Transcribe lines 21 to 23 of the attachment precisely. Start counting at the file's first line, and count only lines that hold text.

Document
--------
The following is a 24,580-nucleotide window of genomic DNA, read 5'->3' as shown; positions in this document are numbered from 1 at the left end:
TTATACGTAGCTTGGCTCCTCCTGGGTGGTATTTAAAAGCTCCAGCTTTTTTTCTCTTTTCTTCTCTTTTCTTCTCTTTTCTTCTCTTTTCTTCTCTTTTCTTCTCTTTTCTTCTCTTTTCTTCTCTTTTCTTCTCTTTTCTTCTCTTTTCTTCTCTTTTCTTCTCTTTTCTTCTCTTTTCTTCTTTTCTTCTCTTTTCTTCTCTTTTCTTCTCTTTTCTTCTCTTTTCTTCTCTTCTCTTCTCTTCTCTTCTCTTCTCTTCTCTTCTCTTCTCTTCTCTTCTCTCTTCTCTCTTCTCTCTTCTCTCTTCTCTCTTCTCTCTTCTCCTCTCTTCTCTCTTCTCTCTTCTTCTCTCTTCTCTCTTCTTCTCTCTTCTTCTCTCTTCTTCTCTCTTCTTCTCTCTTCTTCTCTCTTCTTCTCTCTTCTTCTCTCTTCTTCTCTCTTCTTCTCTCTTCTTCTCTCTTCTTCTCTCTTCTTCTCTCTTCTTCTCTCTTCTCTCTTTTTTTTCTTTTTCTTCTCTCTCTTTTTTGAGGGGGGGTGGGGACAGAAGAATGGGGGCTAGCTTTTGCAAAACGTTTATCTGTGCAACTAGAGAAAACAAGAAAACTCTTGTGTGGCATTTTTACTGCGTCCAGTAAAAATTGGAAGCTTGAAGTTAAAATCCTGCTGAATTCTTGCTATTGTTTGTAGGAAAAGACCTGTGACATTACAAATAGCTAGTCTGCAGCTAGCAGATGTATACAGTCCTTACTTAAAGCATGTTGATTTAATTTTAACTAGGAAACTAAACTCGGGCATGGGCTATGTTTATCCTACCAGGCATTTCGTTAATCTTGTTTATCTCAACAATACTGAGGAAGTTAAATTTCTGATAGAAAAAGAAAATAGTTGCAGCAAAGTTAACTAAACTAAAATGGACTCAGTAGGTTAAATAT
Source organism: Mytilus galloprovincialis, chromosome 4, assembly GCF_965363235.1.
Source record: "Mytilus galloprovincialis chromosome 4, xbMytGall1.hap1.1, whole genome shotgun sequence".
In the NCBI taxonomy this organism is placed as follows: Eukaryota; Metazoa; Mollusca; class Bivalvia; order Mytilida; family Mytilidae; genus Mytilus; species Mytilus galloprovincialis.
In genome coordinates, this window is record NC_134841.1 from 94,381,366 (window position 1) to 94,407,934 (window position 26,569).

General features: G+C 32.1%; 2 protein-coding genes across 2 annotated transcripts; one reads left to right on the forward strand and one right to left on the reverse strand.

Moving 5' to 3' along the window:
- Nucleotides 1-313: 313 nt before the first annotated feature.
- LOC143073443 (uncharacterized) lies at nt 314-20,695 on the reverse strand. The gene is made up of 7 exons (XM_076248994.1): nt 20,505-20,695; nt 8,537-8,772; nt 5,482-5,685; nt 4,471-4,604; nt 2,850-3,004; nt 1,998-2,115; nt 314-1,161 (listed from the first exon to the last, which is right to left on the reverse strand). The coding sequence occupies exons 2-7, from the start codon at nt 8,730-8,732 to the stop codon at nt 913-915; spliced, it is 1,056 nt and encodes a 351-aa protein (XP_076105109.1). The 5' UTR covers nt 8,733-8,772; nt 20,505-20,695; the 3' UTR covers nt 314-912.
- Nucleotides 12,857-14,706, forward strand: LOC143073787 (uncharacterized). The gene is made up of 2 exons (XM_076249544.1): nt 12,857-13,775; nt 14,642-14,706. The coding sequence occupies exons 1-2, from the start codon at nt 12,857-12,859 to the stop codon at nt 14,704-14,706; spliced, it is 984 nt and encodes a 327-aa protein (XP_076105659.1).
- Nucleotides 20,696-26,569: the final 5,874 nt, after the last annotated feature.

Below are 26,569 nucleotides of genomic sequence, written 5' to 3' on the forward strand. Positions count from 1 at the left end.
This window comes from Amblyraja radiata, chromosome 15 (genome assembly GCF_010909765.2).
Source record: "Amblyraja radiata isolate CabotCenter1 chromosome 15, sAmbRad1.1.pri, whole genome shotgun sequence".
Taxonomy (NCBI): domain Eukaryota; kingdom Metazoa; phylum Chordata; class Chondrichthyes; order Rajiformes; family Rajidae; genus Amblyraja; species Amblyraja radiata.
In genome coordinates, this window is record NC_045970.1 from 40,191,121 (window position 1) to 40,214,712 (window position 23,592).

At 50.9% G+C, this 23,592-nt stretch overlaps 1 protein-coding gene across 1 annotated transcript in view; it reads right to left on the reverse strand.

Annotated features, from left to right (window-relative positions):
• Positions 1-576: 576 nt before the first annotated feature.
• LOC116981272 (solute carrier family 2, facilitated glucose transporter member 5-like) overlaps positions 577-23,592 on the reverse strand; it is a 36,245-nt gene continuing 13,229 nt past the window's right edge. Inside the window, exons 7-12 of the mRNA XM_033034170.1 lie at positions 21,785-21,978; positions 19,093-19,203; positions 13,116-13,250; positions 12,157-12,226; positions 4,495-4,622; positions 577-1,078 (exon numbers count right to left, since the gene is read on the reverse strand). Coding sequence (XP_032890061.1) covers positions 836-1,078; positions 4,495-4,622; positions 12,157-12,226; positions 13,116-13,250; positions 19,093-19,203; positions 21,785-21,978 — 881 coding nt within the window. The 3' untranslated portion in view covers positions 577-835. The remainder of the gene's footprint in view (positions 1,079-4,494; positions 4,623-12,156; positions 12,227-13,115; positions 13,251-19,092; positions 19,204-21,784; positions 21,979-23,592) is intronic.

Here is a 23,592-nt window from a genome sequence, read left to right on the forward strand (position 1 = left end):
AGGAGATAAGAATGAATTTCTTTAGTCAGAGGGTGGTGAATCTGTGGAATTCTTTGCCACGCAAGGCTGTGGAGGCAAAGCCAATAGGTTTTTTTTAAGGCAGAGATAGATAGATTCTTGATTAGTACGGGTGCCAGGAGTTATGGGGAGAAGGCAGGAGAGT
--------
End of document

• LOC116981272 (solute carrier family 2, facilitated glucose transporter member 5-like) overlaps positions 577-23,592 on the reverse strand; it is a 36,245-nt gene continuing 13,229 nt past the window's right edge. Inside the window, exons 7-12 of the mRNA XM_033034170.1 lie at positions 21,785-21,978; positions 19,093-19,203; positions 13,116-13,250; positions 12,157-12,226; positions 4,495-4,622; positions 577-1,078 (exon numbers count right to left, since the gene is read on the reverse strand). Coding sequence (XP_032890061.1) covers positions 836-1,078; positions 4,495-4,622; positions 12,157-12,226; positions 13,116-13,250; positions 19,093-19,203; positions 21,785-21,978 — 881 coding nt within the window. The 3' untranslated portion in view covers positions 577-835. The remainder of the gene's footprint in view (positions 1,079-4,494; positions 4,623-12,156; positions 12,227-13,115; positions 13,251-19,092; positions 19,204-21,784; positions 21,979-23,592) is intronic.

Here is a 23,592-nt window from a genome sequence, read left to right on the forward strand (position 1 = left end):
AGGAGATAAGAATGAATTTCTTTAGTCAGAGGGTGGTGAATCTGTGGAATTCTTTGCCACGCAAGGCTGTGGAGGCAAAGCCAATAGGTTTTTTTTAAGGCAGAGATAGATAGATTCTTGATTAGTACGGGTGCCAGGAGTTATGGGGAGAAGGCAGGAGAGT